While many Canadians are aware of climate change, most didn’t view it as a personal issue. To get them to take action, it had to be personal. Mothers vote and care, making them the ideal target. They fret about school choices and extra-curricular activities, yet were not doing anything to safeguard the world their kids will inherit.
The video “Demonstration,” depicting a mob of pint-sized protesters, served as the emotional catalyst to enlist moms. It began as a PSA for TV which was re-cut for online use as well. A call to action at the end of the film drove to, the official website for Moms Against Climate Change.

On the site, and through Facebook and Twitter, parents were asked to upload photos of their children to appear on wall projections in Ottawa reminding Stephen Harper who he really represents in Copenhagen.
After just a few weeks in market, the campaign was featured in over 100 national and international media outlets (print, broadcast and blogs) including multiple broadcast features on CBC News, and stories in the Globe and Mail, National Post, Vancouver Province, Vancouver Sun and Toronto Star.

Ikea makes any space beautiful

Fewer Canadians were reading the Ikea catalogue, and sales in 2009 were well below the previous year – spending on homes was not a priority, the mood was compromise. But the genius of Ikea is that it offers great design suited to virtually any budget, style and space. So the new tagline became: “Any space can be beautiful.”
The initial creative teased the catalogue by literally outlining real-world spaces yearning to be made beautiful. It drove to a contest microsite, where people could submit a photo or video of a space they needed help to beautify. Each submission had a chance to win a $15,000 Ikea makeover or secondary prizes. The spaces submitted were categorized into catalogue sections, directing people to room ideas. The microsite also allowed people to connect their entry to their Facebook profile, so they could spread the word about products.
Each week, three entrants were given design advice and a $500 Ikea gift card, and each winner was featured in a “tips” section as well as emailed out to all other entrants.

The microsite garnered 465,000 visits during the campaign and over 5,500 entries. Spontaneous recall of advertising also rose to the highest point to date. The campaign bolstered the impact of the catalogue and drove visits to Ikea’s market share increased by 3.3%, and during the campaign,’s total traffic climbed by 25% compared to the same period the previous year. Daily website traffic hit a new record.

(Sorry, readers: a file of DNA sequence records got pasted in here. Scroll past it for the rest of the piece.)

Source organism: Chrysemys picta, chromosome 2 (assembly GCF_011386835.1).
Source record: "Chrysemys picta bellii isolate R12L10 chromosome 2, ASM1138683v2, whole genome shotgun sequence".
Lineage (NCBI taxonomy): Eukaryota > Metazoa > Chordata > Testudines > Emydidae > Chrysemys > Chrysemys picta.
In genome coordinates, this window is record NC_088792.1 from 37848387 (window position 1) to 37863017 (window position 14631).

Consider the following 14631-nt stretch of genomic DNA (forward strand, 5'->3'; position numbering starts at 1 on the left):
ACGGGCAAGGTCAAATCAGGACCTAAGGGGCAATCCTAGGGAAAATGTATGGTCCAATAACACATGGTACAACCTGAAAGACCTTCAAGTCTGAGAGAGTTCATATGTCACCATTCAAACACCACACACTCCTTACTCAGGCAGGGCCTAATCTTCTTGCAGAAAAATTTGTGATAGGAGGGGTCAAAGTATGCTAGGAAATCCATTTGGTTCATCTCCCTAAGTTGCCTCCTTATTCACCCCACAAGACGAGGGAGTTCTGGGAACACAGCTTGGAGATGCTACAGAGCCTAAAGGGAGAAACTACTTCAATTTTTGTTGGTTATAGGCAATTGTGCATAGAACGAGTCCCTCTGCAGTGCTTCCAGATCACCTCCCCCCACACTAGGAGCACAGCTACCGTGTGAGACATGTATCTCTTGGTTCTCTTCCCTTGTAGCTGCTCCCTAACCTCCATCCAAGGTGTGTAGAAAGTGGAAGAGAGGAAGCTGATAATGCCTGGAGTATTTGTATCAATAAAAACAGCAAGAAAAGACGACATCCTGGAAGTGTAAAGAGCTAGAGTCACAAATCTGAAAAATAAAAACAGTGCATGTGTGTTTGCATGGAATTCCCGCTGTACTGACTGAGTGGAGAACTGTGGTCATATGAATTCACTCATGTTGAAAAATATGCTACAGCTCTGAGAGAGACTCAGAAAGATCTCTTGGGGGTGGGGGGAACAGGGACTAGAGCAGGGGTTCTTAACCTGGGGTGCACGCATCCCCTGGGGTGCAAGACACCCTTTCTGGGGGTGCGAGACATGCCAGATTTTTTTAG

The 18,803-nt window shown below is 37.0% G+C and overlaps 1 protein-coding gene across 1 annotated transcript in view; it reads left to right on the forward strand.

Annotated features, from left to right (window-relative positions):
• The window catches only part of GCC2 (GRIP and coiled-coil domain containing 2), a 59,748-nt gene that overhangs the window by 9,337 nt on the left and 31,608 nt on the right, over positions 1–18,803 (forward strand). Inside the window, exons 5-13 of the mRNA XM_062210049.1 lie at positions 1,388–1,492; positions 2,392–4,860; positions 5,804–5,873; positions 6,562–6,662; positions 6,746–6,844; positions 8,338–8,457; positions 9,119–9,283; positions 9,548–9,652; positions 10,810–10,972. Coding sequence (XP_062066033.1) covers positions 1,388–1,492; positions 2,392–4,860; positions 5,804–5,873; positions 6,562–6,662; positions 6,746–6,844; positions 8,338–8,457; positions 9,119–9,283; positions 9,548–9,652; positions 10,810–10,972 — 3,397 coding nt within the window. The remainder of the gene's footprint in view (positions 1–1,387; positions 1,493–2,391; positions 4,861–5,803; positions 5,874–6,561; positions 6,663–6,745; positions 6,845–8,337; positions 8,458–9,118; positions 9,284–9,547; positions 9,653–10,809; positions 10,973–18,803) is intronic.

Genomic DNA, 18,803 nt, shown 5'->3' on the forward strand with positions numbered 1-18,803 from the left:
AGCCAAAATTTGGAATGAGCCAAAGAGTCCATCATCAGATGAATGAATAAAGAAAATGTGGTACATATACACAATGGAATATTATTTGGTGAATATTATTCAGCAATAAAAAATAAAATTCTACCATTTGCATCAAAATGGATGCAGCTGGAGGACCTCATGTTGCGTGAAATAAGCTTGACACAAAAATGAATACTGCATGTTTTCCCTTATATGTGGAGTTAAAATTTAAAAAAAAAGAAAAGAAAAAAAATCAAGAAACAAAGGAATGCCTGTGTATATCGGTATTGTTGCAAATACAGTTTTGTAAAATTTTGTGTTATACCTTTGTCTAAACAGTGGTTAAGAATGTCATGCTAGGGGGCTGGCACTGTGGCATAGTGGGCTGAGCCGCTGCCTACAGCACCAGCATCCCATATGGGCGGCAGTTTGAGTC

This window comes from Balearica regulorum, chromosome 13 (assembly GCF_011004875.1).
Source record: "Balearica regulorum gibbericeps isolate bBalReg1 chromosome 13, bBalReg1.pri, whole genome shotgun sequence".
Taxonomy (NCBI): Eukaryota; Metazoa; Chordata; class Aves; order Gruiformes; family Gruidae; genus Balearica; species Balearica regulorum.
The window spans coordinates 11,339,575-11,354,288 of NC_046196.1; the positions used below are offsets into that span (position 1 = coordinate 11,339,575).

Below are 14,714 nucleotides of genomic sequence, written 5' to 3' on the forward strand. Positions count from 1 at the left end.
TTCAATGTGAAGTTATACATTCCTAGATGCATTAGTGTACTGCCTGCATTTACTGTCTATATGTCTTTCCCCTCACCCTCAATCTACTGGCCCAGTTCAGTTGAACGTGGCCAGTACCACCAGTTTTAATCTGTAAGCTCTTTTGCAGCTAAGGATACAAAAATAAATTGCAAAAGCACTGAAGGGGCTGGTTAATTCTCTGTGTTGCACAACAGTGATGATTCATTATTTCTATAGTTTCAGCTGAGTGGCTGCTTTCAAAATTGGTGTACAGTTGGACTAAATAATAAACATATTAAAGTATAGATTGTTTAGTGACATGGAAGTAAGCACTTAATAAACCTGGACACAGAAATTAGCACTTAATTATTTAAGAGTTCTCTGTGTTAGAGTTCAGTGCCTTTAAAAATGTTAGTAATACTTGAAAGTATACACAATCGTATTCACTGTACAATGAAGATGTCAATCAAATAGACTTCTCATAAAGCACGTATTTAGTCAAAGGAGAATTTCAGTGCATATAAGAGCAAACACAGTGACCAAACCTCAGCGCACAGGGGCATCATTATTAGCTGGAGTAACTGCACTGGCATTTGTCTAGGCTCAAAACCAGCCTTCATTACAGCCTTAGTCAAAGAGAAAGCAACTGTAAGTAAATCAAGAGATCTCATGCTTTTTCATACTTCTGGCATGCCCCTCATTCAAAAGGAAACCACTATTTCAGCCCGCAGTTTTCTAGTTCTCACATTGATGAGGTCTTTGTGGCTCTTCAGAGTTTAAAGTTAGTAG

Axe hits the showers

Canadian guys use good old-fashioned bar soap, but Axe wanted them to consider a line of shower gels with fragrances such as Dark Temptation and Vice.
Axe understands how the mating game has changed – girls must be active participants – so they came up with an icebreaker for guys to use. Under the guise of “showering with friends and like-minded acquaintances,” Axe Showerpooling delivered a water conservation message to 18- to 24-year-old guys who largely tune out environmental issues. The 11,000 fans on Axe Canada’s Facebook page were used to spread the message. An environmental-style video explained the idea, and showed guys that being environmentally friendly didn’t have to be a chore. The “Start a Showerpool” app allowed users to invite their friends to become Showerpooling buddies. And because it was all for a good cause, the girls readily agreed. Further, the “Showerpooling Introduction Service” app allowed guys and girls to be introduced to each other through a mutual friend.
Media support came as banner buys and homepage takeovers leading up to Earth Day (April 22). This included rich media banners that ran the Showerpooling video, all driving directly to the Axe Facebook page.
Axe Canada got 103,042 page views, and the video garnered 147,277 views. The tenor of the conversation also changed, with a ratio of 24:1 positive to negative online mentions. And it’s going global: Portugal is next.

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Gold: DDB does it again

Silver: Adrenaline & doubt fuel Taxi

Bronze: Welcome to the club, Sid Lee

Honourable mention: BBDO’s winning insights

Finalist: Lg2′s winning streak

Judging panel